‘Missed’ Heartbeats – Harmless or Deadly?

You’re sitting calmly, maybe reading or watching TV, and suddenly feel a flutter in your chest. Or worse, it feels as if your heart has stopped for a few seconds, then started up again.

The symptom you could be experiencing has been called “missed” heartbeat, “skipped” heartbeat, or heart “flutters.” Some people describe it as a hiccup, a pause, or a jump in their heart’s normal rhythm, or as if their hearts have “extra” beats. The fact is, it’s extremely common and usually no cause for concern.

The medical terminology for this syndrome is either premature ventricular contraction (PVC), or premature atrial contraction (PAC), depending on where in the heart they originate. PACs occur in the heart’s upper chambers (atria), PVCs in the lower chambers (ventricles). In general they are known as arrhythmias, meaning a heart beating out of normal rhythm.

The Heart Rhythm Society explains:

“The reason PACs or PVCs can sometimes be felt as a skipped beat is that the heart gets a premature signal to squeeze before it has had time to fill with blood. The resulting heart contraction does not produce blood flow to the body. A pause is felt, and the following heart beat is more forceful than usual. If the PAC or PVC is less premature, and the heart has had time to fill with blood before receiving the early signal to squeeze, an extra beat will be felt, rather than a skipped beat.”

The Washington Post, in a recent article on this phenomenon, reported, “PVCs and PACs are so common that, when study participants wear portable, rhythm-tracking devices called Holter monitors, virtually everyone gets at least one premature beat over a 24-hour period.

“We always see these early beats,” Dr. Gregory Marcus, a cardiac electrophysiologist at the University of California, San Francisco, said. “It’s part of being human.”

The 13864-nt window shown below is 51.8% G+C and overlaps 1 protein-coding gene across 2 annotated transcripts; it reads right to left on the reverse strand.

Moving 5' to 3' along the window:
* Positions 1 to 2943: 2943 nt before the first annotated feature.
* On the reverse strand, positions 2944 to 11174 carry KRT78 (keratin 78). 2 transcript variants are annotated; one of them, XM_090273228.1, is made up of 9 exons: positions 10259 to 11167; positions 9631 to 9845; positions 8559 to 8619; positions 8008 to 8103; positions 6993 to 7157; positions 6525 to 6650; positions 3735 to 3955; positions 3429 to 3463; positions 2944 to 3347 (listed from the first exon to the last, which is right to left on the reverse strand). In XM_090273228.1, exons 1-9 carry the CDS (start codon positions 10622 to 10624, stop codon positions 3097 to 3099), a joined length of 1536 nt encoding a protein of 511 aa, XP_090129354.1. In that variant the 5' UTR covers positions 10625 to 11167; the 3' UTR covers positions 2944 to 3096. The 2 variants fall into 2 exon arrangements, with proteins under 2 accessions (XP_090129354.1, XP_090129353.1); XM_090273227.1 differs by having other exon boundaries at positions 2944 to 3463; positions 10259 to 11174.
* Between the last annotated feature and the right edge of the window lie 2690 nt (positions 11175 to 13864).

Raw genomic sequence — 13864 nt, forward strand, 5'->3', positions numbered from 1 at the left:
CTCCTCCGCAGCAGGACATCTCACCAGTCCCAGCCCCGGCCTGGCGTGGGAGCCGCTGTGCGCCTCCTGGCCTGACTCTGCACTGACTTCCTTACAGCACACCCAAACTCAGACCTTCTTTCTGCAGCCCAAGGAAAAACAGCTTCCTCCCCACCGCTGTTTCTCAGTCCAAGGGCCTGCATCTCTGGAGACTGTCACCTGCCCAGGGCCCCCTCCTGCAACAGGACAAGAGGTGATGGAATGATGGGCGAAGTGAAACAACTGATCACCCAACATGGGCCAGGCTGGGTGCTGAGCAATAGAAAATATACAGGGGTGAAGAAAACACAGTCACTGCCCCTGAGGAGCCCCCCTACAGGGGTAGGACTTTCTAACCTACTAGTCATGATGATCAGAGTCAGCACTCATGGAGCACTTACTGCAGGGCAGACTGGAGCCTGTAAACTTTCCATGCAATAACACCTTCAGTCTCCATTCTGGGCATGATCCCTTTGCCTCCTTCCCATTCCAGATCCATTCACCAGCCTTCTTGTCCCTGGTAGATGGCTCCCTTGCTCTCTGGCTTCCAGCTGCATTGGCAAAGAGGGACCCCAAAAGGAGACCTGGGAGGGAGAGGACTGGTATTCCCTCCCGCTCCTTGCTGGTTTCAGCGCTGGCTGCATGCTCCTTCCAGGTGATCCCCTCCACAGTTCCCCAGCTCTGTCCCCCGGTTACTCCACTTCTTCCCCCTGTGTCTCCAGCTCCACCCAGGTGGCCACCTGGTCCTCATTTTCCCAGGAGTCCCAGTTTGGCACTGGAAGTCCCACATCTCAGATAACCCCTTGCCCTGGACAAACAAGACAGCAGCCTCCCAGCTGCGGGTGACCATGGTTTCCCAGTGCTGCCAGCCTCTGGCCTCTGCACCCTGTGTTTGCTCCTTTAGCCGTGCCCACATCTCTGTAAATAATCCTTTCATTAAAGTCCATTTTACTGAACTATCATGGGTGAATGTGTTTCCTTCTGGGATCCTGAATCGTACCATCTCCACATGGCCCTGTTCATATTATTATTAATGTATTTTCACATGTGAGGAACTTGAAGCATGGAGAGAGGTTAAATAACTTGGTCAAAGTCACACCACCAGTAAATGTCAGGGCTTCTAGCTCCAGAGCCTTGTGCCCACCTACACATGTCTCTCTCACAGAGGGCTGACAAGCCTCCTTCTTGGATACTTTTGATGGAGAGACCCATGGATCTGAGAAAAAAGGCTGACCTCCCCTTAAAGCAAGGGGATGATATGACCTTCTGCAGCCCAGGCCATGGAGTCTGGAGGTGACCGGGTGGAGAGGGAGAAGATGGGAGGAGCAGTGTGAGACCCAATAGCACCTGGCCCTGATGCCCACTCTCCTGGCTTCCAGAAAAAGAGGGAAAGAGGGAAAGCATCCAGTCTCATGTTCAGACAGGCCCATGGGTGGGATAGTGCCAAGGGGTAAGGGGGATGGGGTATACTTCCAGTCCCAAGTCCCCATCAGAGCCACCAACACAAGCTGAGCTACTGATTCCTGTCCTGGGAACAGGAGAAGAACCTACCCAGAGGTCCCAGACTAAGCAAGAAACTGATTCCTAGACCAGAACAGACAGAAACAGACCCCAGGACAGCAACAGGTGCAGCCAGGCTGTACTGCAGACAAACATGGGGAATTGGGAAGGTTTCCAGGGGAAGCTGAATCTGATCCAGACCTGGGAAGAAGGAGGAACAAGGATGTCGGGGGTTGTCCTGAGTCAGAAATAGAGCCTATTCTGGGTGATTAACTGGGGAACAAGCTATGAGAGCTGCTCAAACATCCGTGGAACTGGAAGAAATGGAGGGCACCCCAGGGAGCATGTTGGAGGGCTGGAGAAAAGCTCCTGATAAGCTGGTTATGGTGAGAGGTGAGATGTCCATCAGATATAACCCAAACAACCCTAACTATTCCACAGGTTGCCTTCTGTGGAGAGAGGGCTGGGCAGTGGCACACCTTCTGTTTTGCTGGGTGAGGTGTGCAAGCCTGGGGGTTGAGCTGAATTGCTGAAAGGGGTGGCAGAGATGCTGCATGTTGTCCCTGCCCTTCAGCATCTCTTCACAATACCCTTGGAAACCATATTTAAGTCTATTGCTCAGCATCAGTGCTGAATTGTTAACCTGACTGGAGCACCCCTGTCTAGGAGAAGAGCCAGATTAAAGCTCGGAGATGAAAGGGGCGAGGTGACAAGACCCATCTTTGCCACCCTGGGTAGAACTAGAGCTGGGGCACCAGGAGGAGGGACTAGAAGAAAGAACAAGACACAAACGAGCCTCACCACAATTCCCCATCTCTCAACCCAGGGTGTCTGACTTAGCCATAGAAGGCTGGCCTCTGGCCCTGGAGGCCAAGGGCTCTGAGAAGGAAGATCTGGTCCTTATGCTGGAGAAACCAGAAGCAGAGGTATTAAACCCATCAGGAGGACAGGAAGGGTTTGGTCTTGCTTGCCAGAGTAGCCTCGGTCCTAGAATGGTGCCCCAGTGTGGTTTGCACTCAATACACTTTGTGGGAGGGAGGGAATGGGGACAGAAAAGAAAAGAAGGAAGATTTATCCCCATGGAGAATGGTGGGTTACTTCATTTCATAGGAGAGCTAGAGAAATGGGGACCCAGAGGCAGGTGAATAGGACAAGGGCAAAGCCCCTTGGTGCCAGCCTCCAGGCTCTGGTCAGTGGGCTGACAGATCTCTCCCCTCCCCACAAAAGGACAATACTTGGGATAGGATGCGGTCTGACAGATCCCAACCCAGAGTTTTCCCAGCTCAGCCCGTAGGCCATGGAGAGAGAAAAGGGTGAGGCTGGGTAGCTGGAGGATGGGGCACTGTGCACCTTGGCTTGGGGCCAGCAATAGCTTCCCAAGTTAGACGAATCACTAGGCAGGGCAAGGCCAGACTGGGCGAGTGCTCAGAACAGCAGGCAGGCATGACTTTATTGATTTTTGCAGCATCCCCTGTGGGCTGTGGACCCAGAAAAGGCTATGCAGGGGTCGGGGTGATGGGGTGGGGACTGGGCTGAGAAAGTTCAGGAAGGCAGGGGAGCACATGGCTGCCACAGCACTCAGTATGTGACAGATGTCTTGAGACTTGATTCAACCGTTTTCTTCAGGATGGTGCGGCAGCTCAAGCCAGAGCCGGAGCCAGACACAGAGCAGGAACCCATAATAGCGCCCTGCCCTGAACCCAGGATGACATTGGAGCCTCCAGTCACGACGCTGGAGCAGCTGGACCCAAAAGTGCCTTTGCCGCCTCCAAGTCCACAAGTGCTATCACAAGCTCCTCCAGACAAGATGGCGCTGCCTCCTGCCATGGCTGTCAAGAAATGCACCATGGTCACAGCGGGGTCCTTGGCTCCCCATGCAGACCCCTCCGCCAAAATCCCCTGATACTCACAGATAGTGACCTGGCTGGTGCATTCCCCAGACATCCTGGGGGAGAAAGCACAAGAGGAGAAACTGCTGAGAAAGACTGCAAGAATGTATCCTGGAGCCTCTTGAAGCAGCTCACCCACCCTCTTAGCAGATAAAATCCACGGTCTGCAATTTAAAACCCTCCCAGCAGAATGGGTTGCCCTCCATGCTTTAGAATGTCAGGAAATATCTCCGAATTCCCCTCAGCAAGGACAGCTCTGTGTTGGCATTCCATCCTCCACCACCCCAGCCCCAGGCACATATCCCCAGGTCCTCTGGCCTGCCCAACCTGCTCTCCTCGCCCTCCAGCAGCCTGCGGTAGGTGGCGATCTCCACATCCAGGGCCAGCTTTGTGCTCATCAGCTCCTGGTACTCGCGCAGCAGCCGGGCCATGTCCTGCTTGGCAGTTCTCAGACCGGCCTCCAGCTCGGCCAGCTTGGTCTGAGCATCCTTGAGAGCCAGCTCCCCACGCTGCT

These irregular beats occur more often as people age, and in nearly all cases are harmless. The cause is a disruption in the heart’s electrical signal which regulates its normal rhythm. The triggers are largely unknown. Absent any heart disease, they have been blamed on caffeine, chocolate, alcohol, and anxiety, among other possible causes. Some people report experiencing them regularly for years with their doctors unable to pinpoint a reason.

Premature beats are common in healthy people of all ages, according to the Heart Rhythm Society. However, they can also be a sign of more serious problems. These can include thyroid problems, chronic lung disease, diabetes, and heart failure. Atrial fibrillation, which also causes an irregular or racing heart rate, and mimics the harmless kind, can raise the risk of a stroke.

Although some people can experience “skipped” or “missed” heartbeats as often as 1,000 times a day, if they are accompanied by shortness of breath, weakness, dizziness, chest pain or discomfort, lightheadedness, sweating, and fainting or near-fainting, they could signal an impending heart attack and should be treated as an immediate emergency.

While most cases of heart palpitations are benign, you should not hesitate to contact your concierge doctor to have them evaluated. We can perform a series of tests that will rule out more serious illness, provide advice on some ways to avoid them, and help set your mind at ease.

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